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    To store your fondant wrap them in pieces of lightly greased plastic wrap and keep them either in a big ziplock bag or a tupperware container. The fondant is essentially a sugar paste (its just marshmallows and icing sugar) so it has a shelf life of three or four months. If it feels a bit stiff and hard to use after being stored for a long time you can soften it up by kneading a bit of butter in or putting in the microwave one-two seconds at a time.




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    Now its ready to roll out and use to decorate your cakes and cookies!

    THE GREEN RIVER RENDEZVOUS FROM PINEDALE, WYOMING!




        Each year on the second full weekend in July, Pinedale, Wyoming turns back the clock to the time when the Mountain Men would gather together with the native tribes and anyone else to trade their furs and tell their stories. Back in the 1830s, the Rendezvous could last for months.
        The Rendezvous events include the Rocky Mountain Fur Trade Journal and Forum. Each year, the Mountain Man museum publishes a journal with writings from different authors. At the forum you can meet the authors, hear their presentations. The event is a reception on Friday evening.






         Members of The American Mountain Men Museum will give presentations about what it was like to be a Mountain Man in the early days of the 19th century. You will learn how the started fires, the tools they used in fur trapping, the firearms of the time, how to make rope and hear stories. There is a special program just for children as well.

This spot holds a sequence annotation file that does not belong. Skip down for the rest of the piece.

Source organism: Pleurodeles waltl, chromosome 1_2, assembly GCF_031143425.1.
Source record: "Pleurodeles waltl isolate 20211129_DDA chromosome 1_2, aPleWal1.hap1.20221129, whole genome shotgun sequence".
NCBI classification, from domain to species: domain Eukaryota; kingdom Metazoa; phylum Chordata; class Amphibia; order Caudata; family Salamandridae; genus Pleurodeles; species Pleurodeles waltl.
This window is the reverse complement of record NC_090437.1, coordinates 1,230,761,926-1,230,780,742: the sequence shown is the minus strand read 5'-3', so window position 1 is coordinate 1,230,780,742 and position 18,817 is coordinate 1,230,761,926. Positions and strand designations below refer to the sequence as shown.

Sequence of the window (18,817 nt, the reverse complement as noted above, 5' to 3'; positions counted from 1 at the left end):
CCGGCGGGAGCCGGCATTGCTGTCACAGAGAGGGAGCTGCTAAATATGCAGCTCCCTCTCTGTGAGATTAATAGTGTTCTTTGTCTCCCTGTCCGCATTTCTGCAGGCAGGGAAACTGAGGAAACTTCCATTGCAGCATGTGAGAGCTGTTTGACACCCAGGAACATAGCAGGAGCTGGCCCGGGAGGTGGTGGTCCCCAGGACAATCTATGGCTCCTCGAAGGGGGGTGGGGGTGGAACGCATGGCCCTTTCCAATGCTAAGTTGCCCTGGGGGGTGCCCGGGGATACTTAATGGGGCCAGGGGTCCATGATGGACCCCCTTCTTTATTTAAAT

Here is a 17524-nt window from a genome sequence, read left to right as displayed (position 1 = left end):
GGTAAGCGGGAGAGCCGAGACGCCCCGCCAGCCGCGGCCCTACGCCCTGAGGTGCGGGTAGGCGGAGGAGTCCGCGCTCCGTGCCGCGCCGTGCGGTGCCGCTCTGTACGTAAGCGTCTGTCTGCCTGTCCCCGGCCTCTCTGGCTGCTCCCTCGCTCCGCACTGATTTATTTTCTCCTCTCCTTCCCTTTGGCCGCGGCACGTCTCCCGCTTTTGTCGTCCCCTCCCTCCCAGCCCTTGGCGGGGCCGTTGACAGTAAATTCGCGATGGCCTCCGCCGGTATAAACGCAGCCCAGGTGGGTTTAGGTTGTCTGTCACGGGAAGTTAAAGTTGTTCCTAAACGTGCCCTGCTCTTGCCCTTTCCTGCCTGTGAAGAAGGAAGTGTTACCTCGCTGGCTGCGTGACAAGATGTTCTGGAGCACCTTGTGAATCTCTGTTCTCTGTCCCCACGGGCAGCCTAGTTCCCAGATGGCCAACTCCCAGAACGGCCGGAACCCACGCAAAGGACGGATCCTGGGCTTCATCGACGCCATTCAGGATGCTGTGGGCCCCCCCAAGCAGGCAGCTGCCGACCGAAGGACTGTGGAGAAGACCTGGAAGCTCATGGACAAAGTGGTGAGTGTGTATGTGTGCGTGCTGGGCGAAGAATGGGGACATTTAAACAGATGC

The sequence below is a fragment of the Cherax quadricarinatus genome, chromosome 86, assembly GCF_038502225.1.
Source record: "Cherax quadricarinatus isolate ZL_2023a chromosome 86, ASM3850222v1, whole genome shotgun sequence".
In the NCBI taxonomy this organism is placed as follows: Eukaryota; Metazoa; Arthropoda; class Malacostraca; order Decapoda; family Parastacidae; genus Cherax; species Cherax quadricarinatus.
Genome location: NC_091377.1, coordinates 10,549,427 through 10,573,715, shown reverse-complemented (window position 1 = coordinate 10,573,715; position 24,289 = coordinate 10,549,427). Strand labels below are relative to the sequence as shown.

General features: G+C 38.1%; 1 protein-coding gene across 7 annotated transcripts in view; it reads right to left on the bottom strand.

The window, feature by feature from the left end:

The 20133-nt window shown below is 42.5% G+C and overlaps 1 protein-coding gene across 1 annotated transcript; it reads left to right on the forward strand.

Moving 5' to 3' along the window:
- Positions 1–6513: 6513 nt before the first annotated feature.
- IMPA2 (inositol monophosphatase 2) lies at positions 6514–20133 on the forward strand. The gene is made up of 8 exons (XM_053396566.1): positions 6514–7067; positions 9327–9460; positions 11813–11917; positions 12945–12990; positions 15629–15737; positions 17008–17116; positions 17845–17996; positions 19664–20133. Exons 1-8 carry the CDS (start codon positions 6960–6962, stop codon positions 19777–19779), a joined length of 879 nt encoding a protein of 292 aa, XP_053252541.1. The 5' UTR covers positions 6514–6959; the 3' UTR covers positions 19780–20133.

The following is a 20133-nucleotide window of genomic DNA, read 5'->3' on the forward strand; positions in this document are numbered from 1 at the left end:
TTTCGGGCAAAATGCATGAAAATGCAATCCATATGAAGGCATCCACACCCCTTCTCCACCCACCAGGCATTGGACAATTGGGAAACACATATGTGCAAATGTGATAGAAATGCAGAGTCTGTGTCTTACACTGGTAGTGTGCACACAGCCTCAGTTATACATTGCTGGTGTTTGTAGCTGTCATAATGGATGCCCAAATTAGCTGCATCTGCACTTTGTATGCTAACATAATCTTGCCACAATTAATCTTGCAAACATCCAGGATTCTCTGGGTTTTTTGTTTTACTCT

The Plains Indian Encampment is located right next to the museum and the village is made the way the Plains Indians lived, with tipis , wickiups, sweatlodges, brush arbors and meat drying racks. The Pageant at the rodeo grounds is a faith full representation of what a real Rendezvous was like. The performance lasts for about an hour and has about 70 participants.






        Trader's Row is where you can get authentic beadwork, pelts, period clothing and accessories and there will also be an Arts & Craft Fair
    The Rendezvous Rodeo at the Rodeo Grounds has very type of rodeo competition there is - Barrel Racing, Senior & Junior Peewee Barres, Breakaway, Calf Roping, Team Roping, Tie Down Roping, Bulls, Bareback and Saddle Bronc.






        There will also be a tour of the exact location of the old Rendezvous, the place where the Green River and Horse Creek meet and don't miss out on the Buffalo Burger Lunc, the annual pancake breakfast, the pie sale and a chance to learn Indian Sign Language.
    There is also a chance to help out a local charity by participating in the Rendezvous, Ramble 5-Mile Walk or Run, Registration is open right up to race time.






        Other events include the Rendezvous Parade, Women's Frying Pan Toss, Kids Fishing
    Derby, Horse Shoe Tournament, Block Party, Fireworks Show Sponsored by the Sublette County Chamber of Commerce. Fireworks and the Farmer's Market & Impromptu Jam Session All Musicians invited.






        There is no other event like the Green River Rendezvous because there is no other place like the Green River. It holds a special place in American history and it tells the special story of the people who are a big part of American folk lore and legend.